The in­ves­ti­ga­tors al­so have ex­pressed in­ter­est in whether Hal­ford’s for­mer as­so­ciates at the uni­ver­si­ty or oth­er re­searchers and med­ical pro­fes­sion­als out­side the uni­ver­si­ty might have helped or known about his con­duct, the sources said. They al­so have raised ques­tions about the com­pa­ny’s knowl­edge of the vi­o­la­tions.

Ra­tio­nal Vac­cines helped over­see the Caribbean tri­al, but the 2013 ho­tel in­jec­tions took place be­fore the com­pa­ny was formed.

Un­der a Supreme Court rul­ing, a cor­po­rate of­fi­cial may be pros­e­cut­ed for a crim­i­nal mis­de­meanor of­fense un­der the Fed­er­al Food, Drug and Cos­met­ic Act even with­out proof that the of­fi­cial act­ed with in­tent or ac­tu­al knowl­edge of the of­fense.

Ini­tial­ly, uni­ver­si­ty of­fi­cials and Ra­tio­nal Vac­cines pub­licly de­fend­ed Hal­ford’s re­search. Ra­tio­nal Vac­cines has said it con­sid­ered the 2016 tri­al a suc­cess — though it is un­clear what da­ta it used to sup­port that claim.

Af­ter KHN’s in­ves­ti­ga­tion re­vealed that Hal­ford in­ject­ed peo­ple in the Unit­ed States, not just in the Caribbean, Ra­tio­nal Vac­cines took down its web­site, al­though it had vowed to con­tin­ue re­search.

SIU, a state uni­ver­si­ty with a med­ical school in Spring­field, IL, ini­tial­ly said it bore no re­spon­si­bil­i­ty for the ex­per­i­ments be­cause Hal­ford con­duct­ed the re­search in­de­pen­dent­ly and over­seas.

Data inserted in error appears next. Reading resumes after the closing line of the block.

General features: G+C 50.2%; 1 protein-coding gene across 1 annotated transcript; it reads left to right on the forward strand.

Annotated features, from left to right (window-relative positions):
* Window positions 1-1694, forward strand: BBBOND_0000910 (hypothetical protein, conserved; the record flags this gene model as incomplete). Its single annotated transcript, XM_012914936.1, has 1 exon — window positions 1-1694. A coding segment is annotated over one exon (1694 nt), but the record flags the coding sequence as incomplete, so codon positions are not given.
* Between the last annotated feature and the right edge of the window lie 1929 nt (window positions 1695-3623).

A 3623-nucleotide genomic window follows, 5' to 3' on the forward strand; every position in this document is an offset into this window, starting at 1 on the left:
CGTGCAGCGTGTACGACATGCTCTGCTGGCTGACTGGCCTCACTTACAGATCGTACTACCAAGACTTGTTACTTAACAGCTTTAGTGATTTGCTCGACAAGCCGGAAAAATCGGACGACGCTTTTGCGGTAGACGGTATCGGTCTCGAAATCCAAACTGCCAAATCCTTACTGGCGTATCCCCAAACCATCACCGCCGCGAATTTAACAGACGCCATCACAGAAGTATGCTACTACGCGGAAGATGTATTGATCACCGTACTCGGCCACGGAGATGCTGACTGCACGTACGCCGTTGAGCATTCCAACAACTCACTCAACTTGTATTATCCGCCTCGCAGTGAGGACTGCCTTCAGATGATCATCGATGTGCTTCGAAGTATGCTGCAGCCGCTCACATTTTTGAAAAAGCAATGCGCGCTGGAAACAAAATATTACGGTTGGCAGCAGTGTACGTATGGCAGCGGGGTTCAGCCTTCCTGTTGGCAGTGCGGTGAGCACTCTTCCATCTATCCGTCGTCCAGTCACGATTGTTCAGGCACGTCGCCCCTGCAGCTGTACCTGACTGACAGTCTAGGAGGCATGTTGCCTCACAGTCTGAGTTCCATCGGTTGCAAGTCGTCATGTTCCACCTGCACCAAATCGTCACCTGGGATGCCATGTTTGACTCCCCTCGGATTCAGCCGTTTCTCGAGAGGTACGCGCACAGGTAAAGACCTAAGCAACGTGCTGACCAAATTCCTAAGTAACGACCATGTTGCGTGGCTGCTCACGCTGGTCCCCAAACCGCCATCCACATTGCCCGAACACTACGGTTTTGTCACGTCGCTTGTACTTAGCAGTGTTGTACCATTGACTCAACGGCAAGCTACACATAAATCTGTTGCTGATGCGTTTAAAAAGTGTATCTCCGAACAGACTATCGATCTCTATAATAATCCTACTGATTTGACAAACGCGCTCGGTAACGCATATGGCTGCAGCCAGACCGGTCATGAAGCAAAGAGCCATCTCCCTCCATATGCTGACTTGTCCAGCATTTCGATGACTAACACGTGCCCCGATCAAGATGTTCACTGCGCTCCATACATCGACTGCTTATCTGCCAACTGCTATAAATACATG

Af­ter Kaiser Health News raised ques­tions about Hal­ford’s prac­tices, the De­part­ment of Health and Hu­man Ser­vices asked the uni­ver­si­ty to de­ter­mine whether his ac­tiv­i­ties vi­o­lat­ed the in­sti­tu­tion’s pledge to HHS to fol­low hu­man-sub­ject safe­ty pro­to­cols for all re­search. SIU’s med­ical school re­ceives about $9 mil­lion a year in fed­er­al re­search dol­lars.

SIU has since ac­knowl­edged that Hal­ford’s con­duct vi­o­lat­ed uni­ver­si­ty rules and US laws. Uni­ver­si­ty of­fi­cials have de­nied know­ing about his mis­con­duct, an as­ser­tion that FDA in­ves­ti­ga­tors are still prob­ing, the sources said.

Hal­ford’s ac­tions al­ready raised un­usu­al le­gal ques­tions be­cause the FDA would not or­di­nar­i­ly have ju­ris­dic­tion over clin­i­cal tri­als when they oc­cur over­seas and the re­searchers have not sought FDA ap­proval.

It’s al­so un­clear where Hal­ford man­u­fac­tured the vac­cine.

If it was man­u­fac­tured in the Unit­ed States, the FDA like­ly has ju­ris­dic­tion, said Zettler, a law pro­fes­sor at Geor­gia State Uni­ver­si­ty.

The OCI of­ten goes af­ter such cas­es of con­t­a­m­i­nat­ed food, coun­ter­feit or off-la­bel phar­ma­ceu­ti­cals. The of­fice was cre­at­ed in the wake of a 1988 scan­dal in which phar­ma­ceu­ti­cal ex­ec­u­tives bribed FDA of­fi­cials in ex­change for speed­ing up gener­ic drug ap­provals.

While rare, the OCI oc­ca­sion­al­ly pur­sues re­search abus­es as a crime. A Glax­o­SmithK­line re­searcher, for in­stance, plead­ed guilty in 2010 to charges re­lat­ed to her fab­ri­ca­tion of da­ta in a study of chil­dren tak­ing the an­ti­de­pres­sant Pax­il. Glax­o­SmithK­line lat­er agreed to plead guilty and to pay $3 bil­lion to re­solve its crim­i­nal and civ­il li­a­bil­i­ty in the case.


By Marisa Tay­lor. Orig­i­nal­ly post­ed at Kaiser Health News, a na­tion­al health pol­i­cy news ser­vice that is part of the non­par­ti­san Hen­ry J Kaiser Fam­i­ly Foun­da­tion.